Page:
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A levendula

Történet és legenda

Tanfolyamaink

The lavender

Story and legend

 - In the ancient Egypt essential oils, such as the lavender oil, were used for mummification. It seems like they have done a great job, since their majesties can still be admired in museums. Essential oils have also served people by bathing and as perfumes (Cleopatra).
- The ancient Greeks have called it nard or spike, the lavender is mentioned several times in the Bible, they have used it for anointing.
- In the Roman Empire people have used lavender oil by choice. Probably its name is coming for their culture (lavare = to wash).
- Dioscorides, an army-doctor from the first century, mentions lavender in his standard work of "De Materia Medica".
- The bezant doctor Aetius of Amida, centuries later the famous Arabic scientist Avicenna (Ibn Sina) are both mentioning the art of distillation in written form.
- In the "dark" Middle Ages monks were keeping the knowledge in the garth. In her book Saint Hildegrad of Bingen devotes an entire episode for the healing power of lavender. Her famous recipe is as follows: "Whoever cooks lavender with wine, or if the person has no wine, with honey and water, and drinks it often lukewarm, it will alleviate the pain in the liver and in the lungs and the steam in his chest. Lavender wine will provide the person with pure knowledge and a clear understanding."
- In France in the 1500s rectifiers have been used and special books mention the "oleum lavandulae".
- During the rule of Elisabeth I. of England in the XVI. century the lavender had its golden ages: in the hope of rejuvenation and against migraine people put lavender bags under their pillows.
- The flower of lavender was scattered on the floor of churches and castles in order to keep away insects and cover unpleasant smells.
- During the time of epidemies in the XVII. century 4 thieves were censured. Despite that they were robbing corpse died from pest, they never became sick. They thanked their health for a special herb acetic made from rosemary, thyme, clary and lavender. Today we can purchase their essential oils.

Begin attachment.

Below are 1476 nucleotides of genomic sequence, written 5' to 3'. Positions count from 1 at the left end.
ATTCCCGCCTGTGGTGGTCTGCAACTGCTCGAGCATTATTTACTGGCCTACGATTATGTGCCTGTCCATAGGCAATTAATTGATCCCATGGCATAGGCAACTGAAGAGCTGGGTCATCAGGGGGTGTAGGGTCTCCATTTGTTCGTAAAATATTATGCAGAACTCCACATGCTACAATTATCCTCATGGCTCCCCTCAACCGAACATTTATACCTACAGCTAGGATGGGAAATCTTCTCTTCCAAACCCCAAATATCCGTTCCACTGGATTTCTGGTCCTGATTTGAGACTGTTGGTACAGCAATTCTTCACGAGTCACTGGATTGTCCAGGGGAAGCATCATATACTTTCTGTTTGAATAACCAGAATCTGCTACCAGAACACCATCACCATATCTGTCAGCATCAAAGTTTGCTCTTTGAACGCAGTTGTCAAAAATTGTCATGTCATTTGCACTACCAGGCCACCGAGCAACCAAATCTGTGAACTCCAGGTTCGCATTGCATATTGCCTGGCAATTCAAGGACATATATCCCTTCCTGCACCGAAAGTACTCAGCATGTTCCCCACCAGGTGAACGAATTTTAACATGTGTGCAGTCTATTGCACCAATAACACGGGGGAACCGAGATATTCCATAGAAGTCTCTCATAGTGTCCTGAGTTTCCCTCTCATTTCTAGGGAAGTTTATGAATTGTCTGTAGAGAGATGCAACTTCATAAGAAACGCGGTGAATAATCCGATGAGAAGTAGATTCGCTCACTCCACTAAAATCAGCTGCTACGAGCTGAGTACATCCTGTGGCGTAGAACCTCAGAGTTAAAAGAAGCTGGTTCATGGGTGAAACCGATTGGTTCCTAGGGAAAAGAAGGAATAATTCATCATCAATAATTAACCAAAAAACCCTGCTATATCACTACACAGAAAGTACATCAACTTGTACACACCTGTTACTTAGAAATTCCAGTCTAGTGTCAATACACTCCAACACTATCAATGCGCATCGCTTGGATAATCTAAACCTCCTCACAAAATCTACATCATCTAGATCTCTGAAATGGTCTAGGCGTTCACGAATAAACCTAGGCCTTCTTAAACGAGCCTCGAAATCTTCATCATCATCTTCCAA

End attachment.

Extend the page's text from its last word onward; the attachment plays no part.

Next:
- Queen Victoria had her own supplier of lavender and her devotion for the purple flower has enchanted all the other fine ladies. They have used it wherever they could.
- The French chemist René Gattefosse has introduced the essential lavender oil into the traditional western medicine in the 1900s. By an accident his laboratory has exploded. He put his burnt arm into lavender oil and surprisingly noticed that his pain quickly decreased and neither infection nor a scar have been evolved. This experience has confirmed his faith in the healing power of essential oils. In his book of 1937 "Gattefosse's Aromatherpy" he uses the term aromatherapy for the first time.

Botanics

 In the genus of lavandula we can differentiate among 39 species, in which there are several other types and variations. The various types of lavender from rosy to purplish colors are the favorite objects for today's plant-breeders.
In the nomenclature there is a huge quarrel in Hungary as well as abroad. In Hungary we call the lavandula angustifolia the French lavender probably for the reason that in the beginning of the 1900s the great herbal scientist Bittera Gyula has imported the first lavender plants from France to Tihany, Hungary. In the Anglo-Saxon regions the same flower is called the "English lavender" whereby as for Hungary the English lavender is normally the lavandin or hybrid lavender which is mainly hallmarked by the plantation of Pannonhalma. The easiest and clearest way is to call the herbs on their typonym, in the official aromatherapy it is even inevitable.
The lavender fields in Provance were planted during the recession after First World War in order to capitalize the stony, worse quality regions, which were unusable for cereal production. Due to its double output mainly the hybrid lavender was used for this purpose.
I would like to highlight 4 lavender species, which are most commonly used in healing. About these lavender types you can find more information in my article in the Aromatika-e magazine.
These are: Lavandula angustifolia, Lavandula x intermedia, Lavandula spika and Lavandula stoechas.

 

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